Cheshire East Council has launched a second consultation on a proposed planning levy to help fund new community facilities and infrastructure.
The funds raised would be used to support local development set out in the authority’s Local Plan.
The Community Infrastructure Levy (CIL) would be payable once new developments start construction and is calculated per square metre of eligible floor space.
CIL would complement the long established system of Section 106 agreements, whereby developers are required to help fund developments’ supporting infrastructure, such as roads, schools and medical facilities.
Following initial consultation in the spring and updated market evidence, the draft charging schedule sets out the council’s position on potential future CIL rates in the borough.
The CIL consultation sets out the various charging rates that would apply for new development, alongside different charging zones throughout the borough. These zones are based on the costs and viability of new development, rather than the cost of new infrastructure.
The draft charging schedule divides Cheshire East into five charging zones for residential development – ranging from a zero rate in many built-up areas through to £168 (per square metre).
Business development and new shops are proposed to be zero rated, apart from retail development at Handforth Dean and the Grand Junction Retail Park, in Crewe.
Government is currently reviewing the national operation of CIL and is expected to announce the outcomes of this review and any changes in its autumn Budget statement. In developing a CIL charge, the council intends to keep its approach to CIL under review in the light of any future changes to its overall operation.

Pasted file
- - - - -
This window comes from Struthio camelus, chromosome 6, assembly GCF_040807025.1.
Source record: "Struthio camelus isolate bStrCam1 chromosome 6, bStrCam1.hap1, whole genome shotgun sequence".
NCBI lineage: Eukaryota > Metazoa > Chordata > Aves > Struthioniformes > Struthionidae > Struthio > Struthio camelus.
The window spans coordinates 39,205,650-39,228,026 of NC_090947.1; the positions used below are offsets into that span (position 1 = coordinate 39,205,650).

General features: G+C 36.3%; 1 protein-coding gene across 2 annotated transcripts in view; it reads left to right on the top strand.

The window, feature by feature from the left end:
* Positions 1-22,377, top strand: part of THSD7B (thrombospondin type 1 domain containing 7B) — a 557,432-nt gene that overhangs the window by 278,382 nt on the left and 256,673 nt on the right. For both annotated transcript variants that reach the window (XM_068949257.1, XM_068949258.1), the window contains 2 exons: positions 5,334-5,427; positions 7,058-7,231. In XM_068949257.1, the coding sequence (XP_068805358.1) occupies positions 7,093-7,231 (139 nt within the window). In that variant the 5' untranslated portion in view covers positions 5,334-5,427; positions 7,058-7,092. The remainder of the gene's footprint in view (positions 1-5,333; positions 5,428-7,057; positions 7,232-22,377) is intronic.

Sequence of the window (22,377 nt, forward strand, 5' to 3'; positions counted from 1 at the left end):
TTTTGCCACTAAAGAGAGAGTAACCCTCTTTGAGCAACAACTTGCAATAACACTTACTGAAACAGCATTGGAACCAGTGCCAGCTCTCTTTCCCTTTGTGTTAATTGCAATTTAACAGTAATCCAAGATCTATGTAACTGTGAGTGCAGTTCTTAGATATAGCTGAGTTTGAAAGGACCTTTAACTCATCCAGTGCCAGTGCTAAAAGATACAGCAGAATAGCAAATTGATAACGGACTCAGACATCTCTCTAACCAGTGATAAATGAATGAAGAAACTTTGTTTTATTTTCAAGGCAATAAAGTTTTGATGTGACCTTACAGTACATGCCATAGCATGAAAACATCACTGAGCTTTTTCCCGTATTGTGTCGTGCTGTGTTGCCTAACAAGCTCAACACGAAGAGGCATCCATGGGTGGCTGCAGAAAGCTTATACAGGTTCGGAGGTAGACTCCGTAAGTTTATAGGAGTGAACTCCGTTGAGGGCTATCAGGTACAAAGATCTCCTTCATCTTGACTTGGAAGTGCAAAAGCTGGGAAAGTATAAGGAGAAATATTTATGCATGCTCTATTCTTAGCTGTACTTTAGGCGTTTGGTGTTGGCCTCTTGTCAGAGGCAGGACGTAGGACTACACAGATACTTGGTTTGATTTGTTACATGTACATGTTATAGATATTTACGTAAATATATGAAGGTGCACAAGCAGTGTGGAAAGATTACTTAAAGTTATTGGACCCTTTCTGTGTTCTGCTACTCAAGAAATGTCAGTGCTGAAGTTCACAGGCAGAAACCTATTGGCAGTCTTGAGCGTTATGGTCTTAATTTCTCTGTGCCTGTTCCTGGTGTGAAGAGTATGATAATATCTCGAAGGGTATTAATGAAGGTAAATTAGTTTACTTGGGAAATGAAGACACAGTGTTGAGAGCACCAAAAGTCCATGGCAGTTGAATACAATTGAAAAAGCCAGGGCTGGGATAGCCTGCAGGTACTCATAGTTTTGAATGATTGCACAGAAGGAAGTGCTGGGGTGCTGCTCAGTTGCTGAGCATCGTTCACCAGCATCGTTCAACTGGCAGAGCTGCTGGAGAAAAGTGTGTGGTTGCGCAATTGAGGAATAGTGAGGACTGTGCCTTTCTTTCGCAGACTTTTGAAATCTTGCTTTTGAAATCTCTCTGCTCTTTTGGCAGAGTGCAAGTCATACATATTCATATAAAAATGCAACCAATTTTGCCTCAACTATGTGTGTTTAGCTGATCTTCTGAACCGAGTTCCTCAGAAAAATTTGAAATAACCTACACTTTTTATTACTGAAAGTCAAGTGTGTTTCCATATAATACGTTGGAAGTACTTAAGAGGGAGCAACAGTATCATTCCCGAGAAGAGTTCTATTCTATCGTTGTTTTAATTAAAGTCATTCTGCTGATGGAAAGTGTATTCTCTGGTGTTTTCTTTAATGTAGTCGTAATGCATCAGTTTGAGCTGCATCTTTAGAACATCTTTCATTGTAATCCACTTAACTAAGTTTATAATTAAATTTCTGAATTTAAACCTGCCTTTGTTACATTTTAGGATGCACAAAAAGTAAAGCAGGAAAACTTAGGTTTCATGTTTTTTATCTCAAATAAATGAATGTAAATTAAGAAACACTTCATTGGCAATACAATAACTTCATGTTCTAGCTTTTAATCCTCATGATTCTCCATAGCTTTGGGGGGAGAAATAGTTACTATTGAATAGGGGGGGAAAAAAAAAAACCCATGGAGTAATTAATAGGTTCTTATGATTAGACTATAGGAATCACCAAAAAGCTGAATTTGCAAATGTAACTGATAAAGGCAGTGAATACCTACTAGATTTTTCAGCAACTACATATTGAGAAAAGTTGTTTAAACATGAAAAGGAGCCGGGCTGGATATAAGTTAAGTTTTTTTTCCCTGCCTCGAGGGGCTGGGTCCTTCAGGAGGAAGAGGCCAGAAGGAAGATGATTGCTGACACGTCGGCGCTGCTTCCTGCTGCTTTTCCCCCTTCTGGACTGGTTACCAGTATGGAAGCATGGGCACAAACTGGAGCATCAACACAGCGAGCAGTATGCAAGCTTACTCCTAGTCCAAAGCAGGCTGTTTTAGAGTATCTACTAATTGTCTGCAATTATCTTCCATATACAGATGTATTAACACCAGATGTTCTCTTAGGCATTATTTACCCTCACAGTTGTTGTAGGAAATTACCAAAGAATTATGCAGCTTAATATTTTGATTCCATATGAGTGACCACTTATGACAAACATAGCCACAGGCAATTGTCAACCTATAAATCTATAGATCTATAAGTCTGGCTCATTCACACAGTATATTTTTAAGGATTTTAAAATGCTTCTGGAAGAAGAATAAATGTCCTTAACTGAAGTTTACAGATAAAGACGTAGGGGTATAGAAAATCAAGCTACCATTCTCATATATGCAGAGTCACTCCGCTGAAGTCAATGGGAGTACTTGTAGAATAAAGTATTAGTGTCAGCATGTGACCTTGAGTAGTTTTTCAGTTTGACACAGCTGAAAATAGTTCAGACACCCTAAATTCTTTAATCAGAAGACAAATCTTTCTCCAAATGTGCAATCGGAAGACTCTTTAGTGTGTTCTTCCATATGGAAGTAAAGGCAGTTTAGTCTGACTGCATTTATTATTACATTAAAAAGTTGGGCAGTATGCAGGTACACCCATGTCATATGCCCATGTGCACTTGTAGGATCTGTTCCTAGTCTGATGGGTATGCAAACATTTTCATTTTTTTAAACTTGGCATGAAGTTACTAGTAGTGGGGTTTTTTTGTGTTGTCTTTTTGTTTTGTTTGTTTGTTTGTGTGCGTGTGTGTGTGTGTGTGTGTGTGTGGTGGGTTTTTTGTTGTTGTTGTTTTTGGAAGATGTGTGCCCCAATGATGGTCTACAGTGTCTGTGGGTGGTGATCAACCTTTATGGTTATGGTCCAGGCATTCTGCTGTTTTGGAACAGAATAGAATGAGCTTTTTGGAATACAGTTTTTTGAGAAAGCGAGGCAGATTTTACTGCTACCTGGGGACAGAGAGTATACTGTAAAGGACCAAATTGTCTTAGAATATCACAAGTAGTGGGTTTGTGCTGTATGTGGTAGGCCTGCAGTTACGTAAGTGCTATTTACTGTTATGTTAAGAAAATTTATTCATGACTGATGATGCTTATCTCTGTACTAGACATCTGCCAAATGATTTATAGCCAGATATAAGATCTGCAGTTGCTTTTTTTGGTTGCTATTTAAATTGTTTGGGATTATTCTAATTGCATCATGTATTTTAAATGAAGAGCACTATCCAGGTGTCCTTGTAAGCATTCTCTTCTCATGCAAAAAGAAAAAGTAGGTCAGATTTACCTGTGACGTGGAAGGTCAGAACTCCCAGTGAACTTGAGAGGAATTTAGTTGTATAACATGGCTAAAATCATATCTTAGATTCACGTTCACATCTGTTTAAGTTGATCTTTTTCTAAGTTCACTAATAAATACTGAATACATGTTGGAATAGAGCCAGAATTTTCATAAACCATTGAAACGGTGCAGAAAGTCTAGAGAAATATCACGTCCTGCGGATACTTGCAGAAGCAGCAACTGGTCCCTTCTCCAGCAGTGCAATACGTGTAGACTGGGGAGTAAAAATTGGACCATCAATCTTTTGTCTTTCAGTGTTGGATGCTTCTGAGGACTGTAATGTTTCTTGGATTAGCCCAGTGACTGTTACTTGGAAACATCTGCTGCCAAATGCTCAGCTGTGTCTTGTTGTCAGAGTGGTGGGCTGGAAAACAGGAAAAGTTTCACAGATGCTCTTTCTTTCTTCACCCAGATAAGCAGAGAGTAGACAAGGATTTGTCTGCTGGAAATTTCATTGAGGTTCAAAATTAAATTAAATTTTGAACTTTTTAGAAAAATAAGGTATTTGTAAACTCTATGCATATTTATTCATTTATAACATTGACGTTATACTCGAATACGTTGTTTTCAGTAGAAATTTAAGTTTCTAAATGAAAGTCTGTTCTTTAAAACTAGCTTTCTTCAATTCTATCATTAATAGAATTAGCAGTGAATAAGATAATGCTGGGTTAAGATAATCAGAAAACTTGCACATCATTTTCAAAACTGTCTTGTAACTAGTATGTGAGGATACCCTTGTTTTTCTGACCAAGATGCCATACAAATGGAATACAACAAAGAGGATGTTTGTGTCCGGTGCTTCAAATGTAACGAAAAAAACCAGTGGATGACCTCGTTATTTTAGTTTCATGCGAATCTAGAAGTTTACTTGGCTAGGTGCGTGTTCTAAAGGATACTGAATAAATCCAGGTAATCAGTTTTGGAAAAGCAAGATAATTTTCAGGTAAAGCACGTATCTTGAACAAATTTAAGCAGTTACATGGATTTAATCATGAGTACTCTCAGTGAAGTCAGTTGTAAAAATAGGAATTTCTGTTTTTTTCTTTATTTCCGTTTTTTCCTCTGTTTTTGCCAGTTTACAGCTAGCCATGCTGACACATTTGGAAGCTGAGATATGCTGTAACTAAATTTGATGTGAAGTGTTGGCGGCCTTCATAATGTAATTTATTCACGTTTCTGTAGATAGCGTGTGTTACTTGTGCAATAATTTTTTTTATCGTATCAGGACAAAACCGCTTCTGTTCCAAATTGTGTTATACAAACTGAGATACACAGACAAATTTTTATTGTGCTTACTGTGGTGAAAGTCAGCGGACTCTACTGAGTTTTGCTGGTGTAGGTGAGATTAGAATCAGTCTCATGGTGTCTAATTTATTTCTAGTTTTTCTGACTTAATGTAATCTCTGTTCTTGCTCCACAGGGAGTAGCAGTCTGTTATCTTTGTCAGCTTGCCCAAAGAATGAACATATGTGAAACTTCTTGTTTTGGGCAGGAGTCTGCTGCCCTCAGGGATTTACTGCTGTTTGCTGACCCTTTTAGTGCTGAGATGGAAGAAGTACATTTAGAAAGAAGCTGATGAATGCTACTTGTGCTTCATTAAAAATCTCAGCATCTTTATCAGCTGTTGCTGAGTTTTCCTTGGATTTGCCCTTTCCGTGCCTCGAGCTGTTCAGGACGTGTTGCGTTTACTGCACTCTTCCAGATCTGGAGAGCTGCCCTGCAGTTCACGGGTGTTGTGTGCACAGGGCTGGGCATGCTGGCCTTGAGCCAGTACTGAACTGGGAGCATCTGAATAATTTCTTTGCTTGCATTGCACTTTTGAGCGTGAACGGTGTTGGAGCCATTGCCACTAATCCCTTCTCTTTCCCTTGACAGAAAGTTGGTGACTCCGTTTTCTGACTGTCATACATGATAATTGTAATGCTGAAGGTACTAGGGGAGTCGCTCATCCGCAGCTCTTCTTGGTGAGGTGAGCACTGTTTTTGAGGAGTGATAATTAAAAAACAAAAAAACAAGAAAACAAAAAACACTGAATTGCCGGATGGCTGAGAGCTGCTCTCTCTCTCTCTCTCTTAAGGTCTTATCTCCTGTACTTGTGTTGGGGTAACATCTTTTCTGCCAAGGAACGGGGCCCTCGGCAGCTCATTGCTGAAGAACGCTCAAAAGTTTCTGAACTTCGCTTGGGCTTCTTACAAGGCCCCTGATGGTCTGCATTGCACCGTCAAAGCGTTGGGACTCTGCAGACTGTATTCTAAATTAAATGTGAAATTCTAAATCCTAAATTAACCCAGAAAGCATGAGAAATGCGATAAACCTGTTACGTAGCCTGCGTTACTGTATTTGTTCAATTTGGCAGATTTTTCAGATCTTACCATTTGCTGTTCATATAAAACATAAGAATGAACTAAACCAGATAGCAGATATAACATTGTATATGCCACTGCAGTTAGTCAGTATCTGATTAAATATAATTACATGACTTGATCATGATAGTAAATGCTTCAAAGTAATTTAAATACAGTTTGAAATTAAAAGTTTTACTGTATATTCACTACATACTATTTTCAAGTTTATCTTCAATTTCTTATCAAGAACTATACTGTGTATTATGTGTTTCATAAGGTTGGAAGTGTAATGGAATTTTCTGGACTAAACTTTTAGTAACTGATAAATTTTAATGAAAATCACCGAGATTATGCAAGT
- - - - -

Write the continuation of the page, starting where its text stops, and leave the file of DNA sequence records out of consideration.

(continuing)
The consultation runs for six weeks from Monday (September 25) until November 6, 2017. Full details can be found via the council’s website at: www.cheshireeast.gov.uk/localplan
Councillor Ainsley Arnold, Cheshire East Council cabinet member for housing and
planning, said: “Our borough is growing and, following the successful adoption of our Local Plan, we want to ensure that sufficient funding is in place to pay for new community facilities – the roads, schools and recreational spaces that residents will need in future.
“A Community Infrastructure Levy provides one way of contributing to infrastructure and is a fair and consistent method of funding. I would like to thank our residents, businesses and other stakeholders for providing their responses on our initial proposals on the CIL last spring, which have been taken account of in this updated work.
“We are keen to engage with all stakeholders with an interest in new developments to ensure we set the right rates for the different parts of our borough. As a council we recognise that future changes may be proposed by government in the autumn statement regarding CIL and this work puts us in a good place to respond to any changes in the overall operation of a Community Infrastructure Levy.”
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